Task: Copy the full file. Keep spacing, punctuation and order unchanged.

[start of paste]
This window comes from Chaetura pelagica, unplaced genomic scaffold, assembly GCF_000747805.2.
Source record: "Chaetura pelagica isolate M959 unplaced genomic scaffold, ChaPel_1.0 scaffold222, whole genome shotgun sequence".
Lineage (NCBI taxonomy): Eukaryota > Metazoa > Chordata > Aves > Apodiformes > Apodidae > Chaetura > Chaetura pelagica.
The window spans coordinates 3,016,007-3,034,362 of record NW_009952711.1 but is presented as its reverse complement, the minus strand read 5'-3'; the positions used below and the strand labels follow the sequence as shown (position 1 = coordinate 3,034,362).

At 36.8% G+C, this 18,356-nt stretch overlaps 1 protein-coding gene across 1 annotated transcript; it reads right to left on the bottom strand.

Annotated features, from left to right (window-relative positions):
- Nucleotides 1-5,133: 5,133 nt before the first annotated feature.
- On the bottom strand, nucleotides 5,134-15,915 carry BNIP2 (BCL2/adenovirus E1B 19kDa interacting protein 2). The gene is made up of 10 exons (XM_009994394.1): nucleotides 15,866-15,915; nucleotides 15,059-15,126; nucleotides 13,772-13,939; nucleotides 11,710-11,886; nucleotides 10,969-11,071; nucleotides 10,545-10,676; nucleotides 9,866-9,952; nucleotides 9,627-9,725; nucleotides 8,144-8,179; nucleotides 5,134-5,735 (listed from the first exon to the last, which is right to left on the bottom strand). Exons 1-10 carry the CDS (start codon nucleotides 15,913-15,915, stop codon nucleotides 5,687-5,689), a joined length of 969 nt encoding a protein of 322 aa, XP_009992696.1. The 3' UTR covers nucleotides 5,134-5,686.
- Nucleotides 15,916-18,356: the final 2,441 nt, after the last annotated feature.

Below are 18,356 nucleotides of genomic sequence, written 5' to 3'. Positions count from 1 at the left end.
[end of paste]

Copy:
This window comes from Chaetura pelagica, unplaced genomic scaffold, assembly GCF_000747805.2.
Source record: "Chaetura pelagica isolate M959 unplaced genomic scaffold, ChaPel_1.0 scaffold222, whole genome shotgun sequence".
Lineage (NCBI taxonomy): Eukaryota > Metazoa > Chordata > Aves > Apodiformes > Apodidae > Chaetura > Chaetura pelagica.
The window spans coordinates 3,016,007-3,034,362 of record NW_009952711.1 but is presented as its reverse complement, the minus strand read 5'-3'; the positions used below and the strand labels follow the sequence as shown (position 1 = coordinate 3,034,362).

At 36.8% G+C, this 18,356-nt stretch overlaps 1 protein-coding gene across 1 annotated transcript; it reads right to left on the bottom strand.

Annotated features, from left to right (window-relative positions):
- Nucleotides 1-5,133: 5,133 nt before the first annotated feature.
- On the bottom strand, nucleotides 5,134-15,915 carry BNIP2 (BCL2/adenovirus E1B 19kDa interacting protein 2). The gene is made up of 10 exons (XM_009994394.1): nucleotides 15,866-15,915; nucleotides 15,059-15,126; nucleotides 13,772-13,939; nucleotides 11,710-11,886; nucleotides 10,969-11,071; nucleotides 10,545-10,676; nucleotides 9,866-9,952; nucleotides 9,627-9,725; nucleotides 8,144-8,179; nucleotides 5,134-5,735 (listed from the first exon to the last, which is right to left on the bottom strand). Exons 1-10 carry the CDS (start codon nucleotides 15,913-15,915, stop codon nucleotides 5,687-5,689), a joined length of 969 nt encoding a protein of 322 aa, XP_009992696.1. The 3' UTR covers nucleotides 5,134-5,686.
- Nucleotides 15,916-18,356: the final 2,441 nt, after the last annotated feature.

Below are 18,356 nucleotides of genomic sequence, written 5' to 3'. Positions count from 1 at the left end.